Kroos had a chance 10 minutes before the end of regulation time when Ozil feed him a pass just outside the penalty area but the midfielder’s shot trickled wide.
Germany’s team, known as Die Mannschaft, draws even with Italy on four world titles since the inaugural 1930 edition with a victory. Only Brazil, with five championships, has more. It was Germany’s eighth time in the final, more than any other country.
The six other previous editions in Latin America were won by Brazil, Argentina or Uruguay.
On June 8, Germany demolished Brazil 7-1 in the semifinal in Belo Horizonte, causing some home fans to break down in tears and leave the stadium early. The Germans scored five goals in an 18-minute stretch of the first half.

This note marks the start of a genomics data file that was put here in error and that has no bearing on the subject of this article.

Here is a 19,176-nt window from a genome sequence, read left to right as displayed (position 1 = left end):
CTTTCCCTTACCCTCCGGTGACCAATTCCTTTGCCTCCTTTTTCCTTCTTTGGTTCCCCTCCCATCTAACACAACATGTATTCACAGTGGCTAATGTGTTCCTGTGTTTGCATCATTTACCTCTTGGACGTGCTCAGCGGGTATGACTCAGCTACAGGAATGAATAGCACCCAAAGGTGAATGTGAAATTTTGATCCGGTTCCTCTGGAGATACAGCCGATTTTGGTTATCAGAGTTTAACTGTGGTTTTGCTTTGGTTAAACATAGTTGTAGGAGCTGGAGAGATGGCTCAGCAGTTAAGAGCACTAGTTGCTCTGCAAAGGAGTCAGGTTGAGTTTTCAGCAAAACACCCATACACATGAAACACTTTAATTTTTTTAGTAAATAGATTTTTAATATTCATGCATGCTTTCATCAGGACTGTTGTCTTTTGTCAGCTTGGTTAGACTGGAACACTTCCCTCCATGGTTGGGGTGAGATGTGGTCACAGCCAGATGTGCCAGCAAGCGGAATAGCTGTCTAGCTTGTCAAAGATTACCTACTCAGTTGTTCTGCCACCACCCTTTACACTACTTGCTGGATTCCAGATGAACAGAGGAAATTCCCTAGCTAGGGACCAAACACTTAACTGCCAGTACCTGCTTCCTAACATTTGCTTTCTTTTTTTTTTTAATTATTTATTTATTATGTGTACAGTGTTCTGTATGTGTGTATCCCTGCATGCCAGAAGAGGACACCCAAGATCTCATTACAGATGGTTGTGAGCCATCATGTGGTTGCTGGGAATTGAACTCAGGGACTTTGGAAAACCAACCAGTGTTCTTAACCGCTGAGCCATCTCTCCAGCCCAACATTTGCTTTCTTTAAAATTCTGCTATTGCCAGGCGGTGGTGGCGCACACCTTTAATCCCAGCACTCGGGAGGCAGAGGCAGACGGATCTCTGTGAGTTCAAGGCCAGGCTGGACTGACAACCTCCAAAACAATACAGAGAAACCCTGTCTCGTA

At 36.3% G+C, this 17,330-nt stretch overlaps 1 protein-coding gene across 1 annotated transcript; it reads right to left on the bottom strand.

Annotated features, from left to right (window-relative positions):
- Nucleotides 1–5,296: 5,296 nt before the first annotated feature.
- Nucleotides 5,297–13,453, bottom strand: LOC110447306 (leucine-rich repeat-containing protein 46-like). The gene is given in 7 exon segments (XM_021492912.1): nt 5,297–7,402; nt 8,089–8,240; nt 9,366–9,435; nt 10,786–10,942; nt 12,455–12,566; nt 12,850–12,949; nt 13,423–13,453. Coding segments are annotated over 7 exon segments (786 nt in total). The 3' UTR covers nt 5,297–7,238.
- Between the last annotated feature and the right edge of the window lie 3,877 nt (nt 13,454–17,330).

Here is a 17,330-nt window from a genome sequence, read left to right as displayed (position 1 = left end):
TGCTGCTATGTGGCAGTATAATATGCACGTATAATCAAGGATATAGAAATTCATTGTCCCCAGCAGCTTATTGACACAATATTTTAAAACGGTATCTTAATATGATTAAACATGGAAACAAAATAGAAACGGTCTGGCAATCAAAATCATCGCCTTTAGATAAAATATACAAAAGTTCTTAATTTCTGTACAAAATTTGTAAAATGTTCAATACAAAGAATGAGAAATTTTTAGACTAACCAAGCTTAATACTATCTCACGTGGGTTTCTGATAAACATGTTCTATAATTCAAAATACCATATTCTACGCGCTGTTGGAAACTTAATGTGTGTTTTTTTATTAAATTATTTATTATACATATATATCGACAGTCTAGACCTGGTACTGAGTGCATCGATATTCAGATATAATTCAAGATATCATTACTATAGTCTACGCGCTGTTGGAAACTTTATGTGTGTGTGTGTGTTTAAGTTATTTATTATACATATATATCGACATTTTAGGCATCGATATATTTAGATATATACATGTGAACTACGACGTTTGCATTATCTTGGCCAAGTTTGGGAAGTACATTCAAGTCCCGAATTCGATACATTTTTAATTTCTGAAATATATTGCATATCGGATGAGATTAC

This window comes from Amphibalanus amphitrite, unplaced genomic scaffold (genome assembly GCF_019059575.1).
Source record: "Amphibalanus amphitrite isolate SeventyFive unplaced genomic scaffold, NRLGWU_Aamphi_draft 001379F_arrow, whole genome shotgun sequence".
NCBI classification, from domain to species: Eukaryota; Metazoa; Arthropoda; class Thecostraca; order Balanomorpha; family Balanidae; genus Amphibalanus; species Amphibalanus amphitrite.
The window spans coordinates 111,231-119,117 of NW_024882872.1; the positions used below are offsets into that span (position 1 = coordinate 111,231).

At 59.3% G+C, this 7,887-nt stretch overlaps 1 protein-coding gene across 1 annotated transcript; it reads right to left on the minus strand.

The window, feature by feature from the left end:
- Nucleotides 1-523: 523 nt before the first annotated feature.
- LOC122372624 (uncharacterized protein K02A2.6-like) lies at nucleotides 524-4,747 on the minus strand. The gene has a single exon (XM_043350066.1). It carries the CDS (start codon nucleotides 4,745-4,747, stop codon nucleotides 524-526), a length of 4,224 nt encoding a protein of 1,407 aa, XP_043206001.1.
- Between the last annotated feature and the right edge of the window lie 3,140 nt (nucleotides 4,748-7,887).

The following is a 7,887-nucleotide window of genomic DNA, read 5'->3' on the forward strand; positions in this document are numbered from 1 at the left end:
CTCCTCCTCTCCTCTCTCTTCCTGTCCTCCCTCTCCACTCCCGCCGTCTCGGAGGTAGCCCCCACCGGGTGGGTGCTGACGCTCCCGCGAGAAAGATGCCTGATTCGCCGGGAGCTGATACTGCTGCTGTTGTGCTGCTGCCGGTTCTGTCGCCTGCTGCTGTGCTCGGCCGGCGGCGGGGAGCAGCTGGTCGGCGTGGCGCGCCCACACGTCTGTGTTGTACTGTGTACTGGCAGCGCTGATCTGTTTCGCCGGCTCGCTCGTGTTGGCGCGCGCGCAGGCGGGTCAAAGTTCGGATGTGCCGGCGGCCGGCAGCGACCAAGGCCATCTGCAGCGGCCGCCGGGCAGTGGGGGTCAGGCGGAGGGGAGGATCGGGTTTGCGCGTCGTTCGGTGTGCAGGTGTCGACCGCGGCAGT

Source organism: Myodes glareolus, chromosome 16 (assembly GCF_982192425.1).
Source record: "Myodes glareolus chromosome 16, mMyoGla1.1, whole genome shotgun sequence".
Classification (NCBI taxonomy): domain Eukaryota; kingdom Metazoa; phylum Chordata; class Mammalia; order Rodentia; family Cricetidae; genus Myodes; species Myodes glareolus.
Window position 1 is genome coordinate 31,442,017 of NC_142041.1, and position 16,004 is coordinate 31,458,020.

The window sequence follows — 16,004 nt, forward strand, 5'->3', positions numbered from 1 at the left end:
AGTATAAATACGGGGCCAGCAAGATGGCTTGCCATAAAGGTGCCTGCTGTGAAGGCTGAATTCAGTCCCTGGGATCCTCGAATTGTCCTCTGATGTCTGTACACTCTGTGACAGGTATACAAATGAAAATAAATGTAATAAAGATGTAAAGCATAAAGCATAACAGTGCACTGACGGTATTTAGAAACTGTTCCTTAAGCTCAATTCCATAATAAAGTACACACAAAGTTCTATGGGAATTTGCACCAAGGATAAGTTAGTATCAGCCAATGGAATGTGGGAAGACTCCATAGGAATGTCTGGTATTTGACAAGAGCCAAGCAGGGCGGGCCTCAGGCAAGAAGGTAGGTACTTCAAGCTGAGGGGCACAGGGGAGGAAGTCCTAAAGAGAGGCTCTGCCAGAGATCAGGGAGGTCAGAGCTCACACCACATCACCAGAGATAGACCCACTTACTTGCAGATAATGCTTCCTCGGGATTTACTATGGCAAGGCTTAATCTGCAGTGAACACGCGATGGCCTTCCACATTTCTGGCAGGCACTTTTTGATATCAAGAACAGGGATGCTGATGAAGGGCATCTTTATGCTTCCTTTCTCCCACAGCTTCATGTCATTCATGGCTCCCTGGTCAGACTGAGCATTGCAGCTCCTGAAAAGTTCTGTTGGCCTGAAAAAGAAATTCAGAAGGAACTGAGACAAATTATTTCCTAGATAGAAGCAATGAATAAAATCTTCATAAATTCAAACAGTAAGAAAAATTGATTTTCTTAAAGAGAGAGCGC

A World Cup host had never previously lost a game by more than three goals, and Brazil hadn’t allowed more than five in an entire World Cup since 1998.
It is the third final between Germany and Argentina. Diego Maradona’s Argentina beat Germany 3-2 in Mexico in 1986 and the Germans avenged the defeat with a 1-0 win in Italy in 1990.
Germany also won the tournament in Switzerland in 1954 and when it was the host nation in 1974.
Messi, Argentina’s 27-year-old captain, was voted FIFA world player of the year four times and won three European titles with Barcelona. Argentina reached the final by beating the Netherlands in a penalty shootout in the semifinals.